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Google: How not to win friends in China

Posted by: Bruce Einhorn on November 1, 2006

Last year, Google hired with much fanfare Kai-Fu Lee, the former exec from Microsoft whom Bill Gates had sent to China in 1998 to launch Microsoft’s Asia research center. Lee has been busy building a Google team in China, but so far the results have pretty disappointing. Google trails market leader and, according to one research firm, has actually lost market share in the year since Lee’s arrival. (See my BW story on Google here for more on the company’s China problems.)

Lee says that the game is just getting started, and he expresses confidence that Google will be able to muscle its way to the top. He may be right; after all, not many people have won by betting against Google. But Google China may have a bigger problem than just Baidu or any of the other Chinese Internet companies looking to expand their search business. Lee and the other Google China executives have to contend with a government that is probably less than thrilled at the idea of the U.S. company extending its dominance into Chinese cyberspace. Google has played by the Chinese rules when it comes to censorship, but with reservations. To its credit, when Google China does filter out search results, the company makes a point of letting its users know that they’re getting censored searches. Not the sort of thing that reassures Beijing cadres that you’re on their side. Adding to their unease were comments that Sergey Brin made back in June, expressing ambivalence about whether Google made the right decision by agreeing to go along with censorship in the first place. “Perhaps now the principled approach makes more sense,” he mused to reporters.

I doubt such comments reassure free-speech advocates in the U.S.; it’s hard to convince them that Google has stayed true to its don’t-be-evil ethos. Meanwhile, Google hasn’t won friends in China. Chinese officials, the state-controlled press and ordinary citizens are pretty sensitive to perceived insults. Microsoft learned that lesson back in the early 1990s, when it announced that it was making its Taiwan office the company’s Greater China headquarters, a snub that Communists in Beijing remembered for years. Now, says one high-tech analyst whom I can’t identify, “you have a couple of Google guys who made the same mistake that Bill Gates did, who screwed his own company for five years.” Adds this analyst: “Saying ‘We don’t need China,’ that doesn’t play too well.”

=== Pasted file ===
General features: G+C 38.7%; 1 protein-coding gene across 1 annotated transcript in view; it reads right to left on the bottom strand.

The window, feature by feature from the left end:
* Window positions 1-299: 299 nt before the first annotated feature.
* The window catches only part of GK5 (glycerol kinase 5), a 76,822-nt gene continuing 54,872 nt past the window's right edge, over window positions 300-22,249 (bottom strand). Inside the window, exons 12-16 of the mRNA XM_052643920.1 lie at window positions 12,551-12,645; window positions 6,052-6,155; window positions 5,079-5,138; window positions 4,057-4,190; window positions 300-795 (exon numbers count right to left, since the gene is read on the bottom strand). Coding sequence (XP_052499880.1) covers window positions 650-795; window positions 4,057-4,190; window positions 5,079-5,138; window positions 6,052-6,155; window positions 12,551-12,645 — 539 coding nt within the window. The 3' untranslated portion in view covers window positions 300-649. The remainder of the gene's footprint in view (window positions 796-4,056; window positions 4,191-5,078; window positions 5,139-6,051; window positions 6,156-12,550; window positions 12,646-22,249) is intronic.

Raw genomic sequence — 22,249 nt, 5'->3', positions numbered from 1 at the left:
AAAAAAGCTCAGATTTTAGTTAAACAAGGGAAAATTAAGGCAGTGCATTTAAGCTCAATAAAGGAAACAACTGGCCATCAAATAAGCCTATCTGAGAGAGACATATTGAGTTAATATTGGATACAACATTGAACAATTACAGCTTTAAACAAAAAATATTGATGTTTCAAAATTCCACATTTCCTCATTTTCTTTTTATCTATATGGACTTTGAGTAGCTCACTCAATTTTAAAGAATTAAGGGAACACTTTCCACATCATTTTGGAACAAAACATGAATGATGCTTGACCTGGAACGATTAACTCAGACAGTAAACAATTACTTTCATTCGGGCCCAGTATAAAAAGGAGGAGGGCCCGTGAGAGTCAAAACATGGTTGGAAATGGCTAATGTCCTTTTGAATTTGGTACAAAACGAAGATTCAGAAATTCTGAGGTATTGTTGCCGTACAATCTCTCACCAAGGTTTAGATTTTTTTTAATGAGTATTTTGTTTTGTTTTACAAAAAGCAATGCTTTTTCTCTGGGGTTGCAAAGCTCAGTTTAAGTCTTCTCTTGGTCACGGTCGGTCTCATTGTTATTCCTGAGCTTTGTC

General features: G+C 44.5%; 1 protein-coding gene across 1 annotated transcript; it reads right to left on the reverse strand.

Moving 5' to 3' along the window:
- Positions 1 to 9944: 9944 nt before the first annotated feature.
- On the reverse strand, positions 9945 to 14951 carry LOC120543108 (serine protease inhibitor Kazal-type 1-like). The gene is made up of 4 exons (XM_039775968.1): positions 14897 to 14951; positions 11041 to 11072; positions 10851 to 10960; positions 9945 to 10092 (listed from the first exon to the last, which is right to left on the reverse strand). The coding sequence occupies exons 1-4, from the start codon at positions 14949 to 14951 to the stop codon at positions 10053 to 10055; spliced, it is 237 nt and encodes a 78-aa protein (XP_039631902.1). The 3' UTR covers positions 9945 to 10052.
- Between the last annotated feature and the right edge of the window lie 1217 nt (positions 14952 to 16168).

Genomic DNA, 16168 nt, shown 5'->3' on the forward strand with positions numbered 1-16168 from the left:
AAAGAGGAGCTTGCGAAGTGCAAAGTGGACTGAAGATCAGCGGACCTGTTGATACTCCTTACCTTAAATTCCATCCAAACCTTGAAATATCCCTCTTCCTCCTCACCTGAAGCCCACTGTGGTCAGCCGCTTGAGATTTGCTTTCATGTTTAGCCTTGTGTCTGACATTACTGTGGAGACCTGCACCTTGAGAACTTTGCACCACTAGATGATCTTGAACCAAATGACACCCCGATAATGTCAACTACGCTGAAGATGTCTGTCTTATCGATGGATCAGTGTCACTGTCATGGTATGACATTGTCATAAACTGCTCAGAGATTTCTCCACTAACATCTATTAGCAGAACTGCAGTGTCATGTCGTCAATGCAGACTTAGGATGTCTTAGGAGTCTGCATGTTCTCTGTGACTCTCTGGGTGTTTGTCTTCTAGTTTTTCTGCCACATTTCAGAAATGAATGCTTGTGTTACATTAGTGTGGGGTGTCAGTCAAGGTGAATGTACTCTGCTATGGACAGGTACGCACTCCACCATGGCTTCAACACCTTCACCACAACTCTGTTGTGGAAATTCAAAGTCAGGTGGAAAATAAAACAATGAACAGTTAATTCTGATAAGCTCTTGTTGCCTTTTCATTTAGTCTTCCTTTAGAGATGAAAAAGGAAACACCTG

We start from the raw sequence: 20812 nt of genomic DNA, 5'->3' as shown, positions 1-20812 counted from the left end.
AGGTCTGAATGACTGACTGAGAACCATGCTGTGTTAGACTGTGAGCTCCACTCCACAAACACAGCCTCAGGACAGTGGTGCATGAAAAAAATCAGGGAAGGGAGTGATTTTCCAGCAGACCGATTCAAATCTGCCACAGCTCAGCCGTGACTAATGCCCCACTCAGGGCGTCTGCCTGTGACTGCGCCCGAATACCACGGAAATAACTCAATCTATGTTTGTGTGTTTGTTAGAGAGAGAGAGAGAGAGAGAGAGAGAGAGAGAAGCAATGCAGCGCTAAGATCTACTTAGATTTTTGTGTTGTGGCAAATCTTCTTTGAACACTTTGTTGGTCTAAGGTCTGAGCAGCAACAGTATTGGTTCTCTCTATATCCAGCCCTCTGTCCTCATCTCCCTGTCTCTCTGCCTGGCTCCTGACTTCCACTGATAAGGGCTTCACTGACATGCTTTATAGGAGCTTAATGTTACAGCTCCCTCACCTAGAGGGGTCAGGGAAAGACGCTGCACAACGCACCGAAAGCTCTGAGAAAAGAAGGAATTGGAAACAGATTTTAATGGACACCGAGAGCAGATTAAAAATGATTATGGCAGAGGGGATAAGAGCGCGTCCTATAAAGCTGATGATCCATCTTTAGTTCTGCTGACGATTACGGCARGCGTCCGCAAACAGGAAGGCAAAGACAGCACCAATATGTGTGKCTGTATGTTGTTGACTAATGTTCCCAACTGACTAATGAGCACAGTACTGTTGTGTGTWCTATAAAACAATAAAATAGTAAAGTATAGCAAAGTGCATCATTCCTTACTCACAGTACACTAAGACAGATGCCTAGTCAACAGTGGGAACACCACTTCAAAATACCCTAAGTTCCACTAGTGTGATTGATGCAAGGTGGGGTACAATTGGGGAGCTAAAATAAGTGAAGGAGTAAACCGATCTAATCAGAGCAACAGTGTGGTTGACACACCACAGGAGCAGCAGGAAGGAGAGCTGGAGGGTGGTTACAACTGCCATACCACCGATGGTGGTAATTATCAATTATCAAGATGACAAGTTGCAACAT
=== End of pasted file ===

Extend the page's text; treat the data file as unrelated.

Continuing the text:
Reader Comments

Jennifer E. Overington

August 8, 2009 2:17 AM

Many people have been considering for a long time how to refer to the various lands that are managed by Chinese culture, and these lands are worldwide. Chinese businessmen are creating jobs for people in Africs. Throughout North America our many cities have Chinatown. Much of Southeast Asia has predominantly Chinese culture. Many of the small islands feel as though they are self-governing even though the paperwork may indicate otherwise and many of these very small islands are from time to time open borders. It remains useful to all of us to maintain ambiguous and flexible borders. Mainland China has thousands of years of experience in protecting and managing its borders. Considering all of this and their past rejection of the term 'Greater China' (which is a term used for the Vancouver region in Canada), how about this suggestion:
(a) globally all land managed by Chinese culture is loosely referred to as China, without ownership in places where that would cause difficulties (such as San Francisco, to name one), and
(b) all Chinese managed land is referred to by its familiar and local name. Some examples: Quinhai is Quinhai. Guangdong is Guangdong. Mainland China is Mainland China. Viet Nam is Viet Nam. Peng Hu is Peng Hu.

The point of this way of speaking is to acknowledge how Chinese culture works. We want to keep ambiguity, respect for local authorities and for Beijing, and we want to acknowledge both Mainland China and that part of China that has grown extensively throughout the world. It may be the case that the Chinese taught the Micmac to read and write, and if so, credit where credit is due.

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